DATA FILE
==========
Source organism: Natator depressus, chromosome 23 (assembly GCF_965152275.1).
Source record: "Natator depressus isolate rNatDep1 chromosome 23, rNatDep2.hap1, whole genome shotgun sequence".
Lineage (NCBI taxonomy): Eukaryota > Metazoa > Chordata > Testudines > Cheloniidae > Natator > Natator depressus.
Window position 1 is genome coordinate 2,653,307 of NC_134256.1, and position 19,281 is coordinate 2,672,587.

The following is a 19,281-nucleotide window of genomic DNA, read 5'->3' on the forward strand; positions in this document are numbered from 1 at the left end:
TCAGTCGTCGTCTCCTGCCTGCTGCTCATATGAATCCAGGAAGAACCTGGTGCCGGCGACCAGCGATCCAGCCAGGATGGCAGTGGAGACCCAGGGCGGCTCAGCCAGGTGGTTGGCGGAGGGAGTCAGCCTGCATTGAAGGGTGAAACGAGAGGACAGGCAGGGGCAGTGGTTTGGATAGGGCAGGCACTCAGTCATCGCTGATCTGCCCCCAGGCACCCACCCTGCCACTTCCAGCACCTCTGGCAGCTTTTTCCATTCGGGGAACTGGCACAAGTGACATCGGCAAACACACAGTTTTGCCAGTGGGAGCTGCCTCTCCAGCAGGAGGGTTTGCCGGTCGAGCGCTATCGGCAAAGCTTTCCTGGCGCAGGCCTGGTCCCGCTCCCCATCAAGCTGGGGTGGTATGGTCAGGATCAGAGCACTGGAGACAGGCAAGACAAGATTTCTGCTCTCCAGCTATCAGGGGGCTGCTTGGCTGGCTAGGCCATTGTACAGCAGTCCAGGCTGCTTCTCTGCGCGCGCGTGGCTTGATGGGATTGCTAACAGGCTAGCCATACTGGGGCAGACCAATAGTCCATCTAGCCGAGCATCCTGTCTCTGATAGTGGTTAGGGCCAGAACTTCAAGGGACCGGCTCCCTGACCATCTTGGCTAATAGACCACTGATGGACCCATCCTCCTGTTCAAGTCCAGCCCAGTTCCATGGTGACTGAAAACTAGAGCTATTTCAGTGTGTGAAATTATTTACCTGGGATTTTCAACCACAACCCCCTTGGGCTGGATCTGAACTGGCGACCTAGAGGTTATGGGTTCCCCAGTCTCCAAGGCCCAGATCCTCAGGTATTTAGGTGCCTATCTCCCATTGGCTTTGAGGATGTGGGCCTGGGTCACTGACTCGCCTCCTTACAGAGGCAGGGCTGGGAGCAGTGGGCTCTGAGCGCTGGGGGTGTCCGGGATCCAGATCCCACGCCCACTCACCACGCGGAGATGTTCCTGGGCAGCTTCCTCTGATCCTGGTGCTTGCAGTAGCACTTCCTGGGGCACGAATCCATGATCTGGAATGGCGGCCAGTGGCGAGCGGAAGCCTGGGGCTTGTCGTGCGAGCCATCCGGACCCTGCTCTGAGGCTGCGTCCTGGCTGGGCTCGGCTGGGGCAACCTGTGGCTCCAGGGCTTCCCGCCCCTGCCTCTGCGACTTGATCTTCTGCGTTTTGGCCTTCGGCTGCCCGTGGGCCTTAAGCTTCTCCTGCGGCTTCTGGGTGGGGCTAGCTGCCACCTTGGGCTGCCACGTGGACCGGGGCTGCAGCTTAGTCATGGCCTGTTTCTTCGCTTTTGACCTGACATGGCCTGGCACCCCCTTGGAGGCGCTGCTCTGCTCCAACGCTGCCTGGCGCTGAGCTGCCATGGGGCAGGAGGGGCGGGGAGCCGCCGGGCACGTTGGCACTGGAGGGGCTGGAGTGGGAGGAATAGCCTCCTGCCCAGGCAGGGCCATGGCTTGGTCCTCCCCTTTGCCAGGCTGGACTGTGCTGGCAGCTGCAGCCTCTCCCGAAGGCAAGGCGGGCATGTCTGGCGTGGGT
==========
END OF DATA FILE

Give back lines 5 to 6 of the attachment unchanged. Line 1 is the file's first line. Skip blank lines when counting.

The following is a 19,281-nucleotide window of genomic DNA, read 5'->3' on the forward strand; positions in this document are numbered from 1 at the left end:
TCAGTCGTCGTCTCCTGCCTGCTGCTCATATGAATCCAGGAAGAACCTGGTGCCGGCGACCAGCGATCCAGCCAGGATGGCAGTGGAGACCCAGGGCGGCTCAGCCAGGTGGTTGGCGGAGGGAGTCAGCCTGCATTGAAGGGTGAAACGAGAGGACAGGCAGGGGCAGTGGTTTGGATAGGGCAGGCACTCAGTCATCGCTGATCTGCCCCCAGGCACCCACCCTGCCACTTCCAGCACCTCTGGCAGCTTTTTCCATTCGGGGAACTGGCACAAGTGACATCGGCAAACACACAGTTTTGCCAGTGGGAGCTGCCTCTCCAGCAGGAGGGTTTGCCGGTCGAGCGCTATCGGCAAAGCTTTCCTGGCGCAGGCCTGGTCCCGCTCCCCATCAAGCTGGGGTGGTATGGTCAGGATCAGAGCACTGGAGACAGGCAAGACAAGATTTCTGCTCTCCAGCTATCAGGGGGCTGCTTGGCTGGCTAGGCCATTGTACAGCAGTCCAGGCTGCTTCTCTGCGCGCGCGTGGCTTGATGGGATTGCTAACAGGCTAGCCATACTGGGGCAGACCAATAGTCCATCTAGCCGAGCATCCTGTCTCTGATAGTGGTTAGGGCCAGAACTTCAAGGGACCGGCTCCCTGACCATCTTGGCTAATAGACCACTGATGGACCCATCCTCCTGTTCAAGTCCAGCCCAGTTCCATGGTGACTGAAAACTAGAGCTATTTCAGTGTGTGAAATTATTTACCTGGGATTTTCAACCACAACCCCCTTGGGCTGGATCTGAACTGGCGACCTAGAGGTTATGGGTTCCCCAGTCTCCAAGGCCCAGATCCTCAGGTATTTAGGTGCCTATCTCCCATTGGCTTTGAGGATGTGGGCCTGGGTCACTGACTCGCCTCCTTACAGAGGCAGGGCTGGGAGCAGTGGGCTCTGAGCGCTGGGGGTGTCCGGGATCCAGATCCCACGCCCACTCACCACGCGGAGATGTTCCTGGGCAGCTTCCTCTGATCCTGGTGCTTGCAGTAGCACTTCCTGGGGCACGAATCCATGATCTGGAATGGCGGCCAGTGGCGAGCGGAAGCCTGGGGCTTGTCGTGCGAGCCATCCGGACCCTGCTCTGAGGCTGCGTCCTGGCTGGGCTCGGCTGGGGCAACCTGTGGCTCCAGGGCTTCCCGCCCCTGCCTCTGCGACTTGATCTTCTGCGTTTTGGCCTTCGGCTGCCCGTGGGCCTTAAGCTTCTCCTGCGGCTTCTGGGTGGGGCTAGCTGCCACCTTGGGCTGCCACGTGGACCGGGGCTGCAGCTTAGTCATGGCCTGTTTCTTCGCTTTTGACCTGACATGGCCTGGCACCCCCTTGGAGGCGCTGCTCTGCTCCAACGCTGCCTGGCGCTGAGCTGCCATGGGGCAGGAGGGGCGGGGAGCCGCCGGGCACGTTGGCACTGGAGGGGCTGGAGTGGGAGGAATAGCCTCCTGCCCAGGCAGGGCCATGGCTTGGTCCTCCCCTTTGCCAGGCTGGACTGTGCTGGCAGCTGCAGCCTCTCCCGAAGGCAAGGCGGGCATGTCTGGCGTGGGT